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Havelock North dams and streams – post-Cyclone Gabrielle

This page provides information on what we know about the performance of the dams and streams following Cyclone Gabrielle. It is focused on the Mangarau dam and stream, as that stream was the one that flooded homes during the cyclone. Using the links to the right, you can find newsletters that have been sent to residents, historic and current reports, related information, and contact Council if you have questions.


The dams in the hills above Havelock North were built in the late 1970s/early 1980s following devastating floods in 1974 described at the time as ‘the most savage flood in living memory and the worst in the area since 1936’.

Why the dams?

NIWA’s historic weather events catalogue describes the three-day storm and its effects on 15/6/1974 here.

Most notably, a state of emergency was declared on June 16. Two hundred people were evacuated from Havelock North and Haumoana, with damage caused throughout Napier Havelock North, Clifton, Te Awanga and Haumoana.

As in Cyclone Gabrielle, homes across the district were without telephone and power connection, homes in low-lying areas were flooded, thousands of acres of farmland were inundated, and roads were washed out.

In 1974, Hastings recorded 127 mm of rain in 12 hours (described as a 1/50-year event). During Cyclone Gabrielle, 283.5mm was recorded at the Mangarau Dam over 24 hours on February 13 and 14, 2023, (described as a 1/250-year event).

There were eight significant rain events from 1938 to 1974, with rainfall in a 24-hour period not exceeding 162mm.

Most Intensive Rainfall

Rainfall: A record amount of rain fell across Hawke’s Bay over 24 hours during Cyclone Gabrielle including at Kopanga, the rain gauge closest to Havelock North’s Mangarau Dam.

Residents’ updates

The dams

There are five dams in the hills above Havelock North: Herehere, Mangarau, Te Kahika, School and Karituwhenua.  These five dams all drain via their correspondingly named streams through Havelock North to the Karamu stream.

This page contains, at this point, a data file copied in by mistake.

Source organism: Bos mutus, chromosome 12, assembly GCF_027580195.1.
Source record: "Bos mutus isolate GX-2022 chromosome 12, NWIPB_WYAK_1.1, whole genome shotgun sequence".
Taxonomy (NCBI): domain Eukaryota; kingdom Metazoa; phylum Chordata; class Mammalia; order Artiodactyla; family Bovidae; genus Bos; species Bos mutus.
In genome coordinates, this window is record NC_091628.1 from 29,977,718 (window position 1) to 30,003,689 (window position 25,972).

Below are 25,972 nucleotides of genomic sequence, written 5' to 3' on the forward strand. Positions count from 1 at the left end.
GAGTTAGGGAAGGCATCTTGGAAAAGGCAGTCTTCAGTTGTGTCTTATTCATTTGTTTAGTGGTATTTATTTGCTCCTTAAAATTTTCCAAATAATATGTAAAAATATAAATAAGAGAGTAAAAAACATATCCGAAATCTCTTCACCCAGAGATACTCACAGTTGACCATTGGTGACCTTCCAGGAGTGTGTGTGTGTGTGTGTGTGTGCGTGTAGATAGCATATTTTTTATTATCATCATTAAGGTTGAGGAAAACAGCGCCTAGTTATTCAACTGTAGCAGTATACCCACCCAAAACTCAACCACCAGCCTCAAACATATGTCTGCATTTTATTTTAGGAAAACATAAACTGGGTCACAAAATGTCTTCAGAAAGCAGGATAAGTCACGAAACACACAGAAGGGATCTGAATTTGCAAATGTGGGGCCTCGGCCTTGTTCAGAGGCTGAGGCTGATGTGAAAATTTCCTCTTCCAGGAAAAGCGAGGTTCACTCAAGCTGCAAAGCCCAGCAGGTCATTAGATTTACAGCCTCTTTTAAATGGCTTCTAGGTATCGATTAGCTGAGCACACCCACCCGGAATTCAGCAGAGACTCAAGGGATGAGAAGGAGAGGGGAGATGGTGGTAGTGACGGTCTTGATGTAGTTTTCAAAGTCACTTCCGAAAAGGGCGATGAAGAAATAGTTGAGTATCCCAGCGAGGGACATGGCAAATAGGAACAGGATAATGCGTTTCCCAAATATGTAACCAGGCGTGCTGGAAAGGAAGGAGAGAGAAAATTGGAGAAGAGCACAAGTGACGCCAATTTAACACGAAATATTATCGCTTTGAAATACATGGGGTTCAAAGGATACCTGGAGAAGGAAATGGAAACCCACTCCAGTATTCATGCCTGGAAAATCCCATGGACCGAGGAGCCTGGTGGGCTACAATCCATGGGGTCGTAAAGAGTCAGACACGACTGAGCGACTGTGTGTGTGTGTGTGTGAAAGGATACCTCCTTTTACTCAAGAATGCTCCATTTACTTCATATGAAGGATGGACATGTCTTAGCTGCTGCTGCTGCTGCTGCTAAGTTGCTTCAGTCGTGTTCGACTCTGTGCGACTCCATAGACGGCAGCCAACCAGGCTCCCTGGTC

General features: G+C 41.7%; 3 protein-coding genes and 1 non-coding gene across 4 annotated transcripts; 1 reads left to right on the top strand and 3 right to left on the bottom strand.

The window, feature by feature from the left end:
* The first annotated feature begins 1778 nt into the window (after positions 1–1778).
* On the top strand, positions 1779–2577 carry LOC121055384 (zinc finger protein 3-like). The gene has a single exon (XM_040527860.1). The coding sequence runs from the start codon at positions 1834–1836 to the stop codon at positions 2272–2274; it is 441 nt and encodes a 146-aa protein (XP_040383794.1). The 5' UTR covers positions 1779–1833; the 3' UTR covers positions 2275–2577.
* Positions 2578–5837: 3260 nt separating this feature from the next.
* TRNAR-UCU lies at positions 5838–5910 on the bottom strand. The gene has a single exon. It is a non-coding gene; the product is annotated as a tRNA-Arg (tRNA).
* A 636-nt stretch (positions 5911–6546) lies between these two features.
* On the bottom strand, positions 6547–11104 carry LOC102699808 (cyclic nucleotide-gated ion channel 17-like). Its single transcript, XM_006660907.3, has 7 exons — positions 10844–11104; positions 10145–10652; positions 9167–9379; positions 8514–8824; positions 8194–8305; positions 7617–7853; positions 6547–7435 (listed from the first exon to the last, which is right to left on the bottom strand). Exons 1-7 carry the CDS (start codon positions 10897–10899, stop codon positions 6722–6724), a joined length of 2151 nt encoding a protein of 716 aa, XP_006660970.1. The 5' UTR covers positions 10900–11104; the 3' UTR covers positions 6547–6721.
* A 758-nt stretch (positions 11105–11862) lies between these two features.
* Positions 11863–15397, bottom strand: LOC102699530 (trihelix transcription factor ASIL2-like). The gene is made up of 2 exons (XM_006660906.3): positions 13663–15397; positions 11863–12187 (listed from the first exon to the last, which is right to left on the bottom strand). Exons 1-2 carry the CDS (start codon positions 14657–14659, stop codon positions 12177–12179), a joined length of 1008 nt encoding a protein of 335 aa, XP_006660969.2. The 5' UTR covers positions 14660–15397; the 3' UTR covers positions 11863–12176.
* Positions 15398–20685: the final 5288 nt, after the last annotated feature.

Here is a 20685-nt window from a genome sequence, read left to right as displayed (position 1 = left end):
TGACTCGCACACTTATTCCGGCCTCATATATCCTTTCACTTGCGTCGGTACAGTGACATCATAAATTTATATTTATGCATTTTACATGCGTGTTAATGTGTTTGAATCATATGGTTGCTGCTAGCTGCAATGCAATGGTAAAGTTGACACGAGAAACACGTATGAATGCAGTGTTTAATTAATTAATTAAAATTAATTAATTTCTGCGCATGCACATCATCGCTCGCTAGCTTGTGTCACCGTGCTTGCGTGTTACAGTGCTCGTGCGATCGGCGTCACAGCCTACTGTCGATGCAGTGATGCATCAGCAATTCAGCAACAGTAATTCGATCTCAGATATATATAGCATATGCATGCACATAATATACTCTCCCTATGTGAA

All five dams have a culvert allowing ‘normal’ water flows from the headwaters (at the top of the Havelock Hills) through the dam, down to the Karamu stream. Each dam also has a ‘spillway’ which operates to protect the physical dam structure when the volume of water behind the dam nears it maximum. This is designed so that even when flows are greater than what the dam is designed to hold, the flow can be controlled (similar to how the lip on a jug works when you pour a glass of water). 

Each dam was designed to cope with a 1 in 100-year storm event.

Watch a video explaining the meaning of a 1 in 100-year event here.
Cyclone Gabrielle was estimated to be a 1 In 250-year event. Despite the  level of rainfall, a post-cyclone report on the dams’ performance found that they worked as designed. None of the dams reached full capacity. However, the Mangarau dam did begin to release water via its spillway. The ‘Cyclone Gabrielle flood flow calculation for the Havelock North flood detention dams’ report, by Stantec, is available here.  It outlines how the five dams performed during Cyclone Gabrielle.

The report finds that the Mangarau Dam performed satisfactorily (as designed) and did not breach the dam walls. It released flood waters, via the spillway designed to control flow, into the Mangarau Stream.

The report notes that the main contributor to the heightened water flows from the Mangarau Dam was the sheer amount of rain that fell over the 24 hours, with water in the 12.5m deep dam reaching 11.2m.

Earlier data from the dam gauge (2007 to 2022) shows the dam did not, over that time period, exceed 5.5m in water depth in the Mangarau Dam.

The Government has been working on new regulations for dams since 2019. They will come into force in 2024. The regulations are designed to ensure that dams are well operated, maintained, property and the environment. More information is available here

The streams

There are five naturally occurring streams which take water from the surrounding hills, and flow through the correspondingly named dams. They are the Herehere, Mangarau, Te Kahika, School and Karituwhenua streams.

See a map of the streams here

Responsibility for the management of the streams sat with Hawke’s Bay Regional Council until the early 2000s. A governance agreement moved responsibility to Hastings District Council in 2003. 

A report commissioned by HBRC (Tonkin + Taylor) investigates measures that may provide flood mitigation that would enable recategorisation of affected Havelock North properties (noting that the organisation responsible for the initial categorisation and any recategorisation is Hawke’s Bay Regional Council).  This report is still in progress.  HDC will provide a link to the report when HBRC makes it publicly available.

The draft version of the report does note the difficulties related to accessing the streams. Records show that 92 per cent of the land abutting the streams (and in many cases reaching into the streams) is privately owned.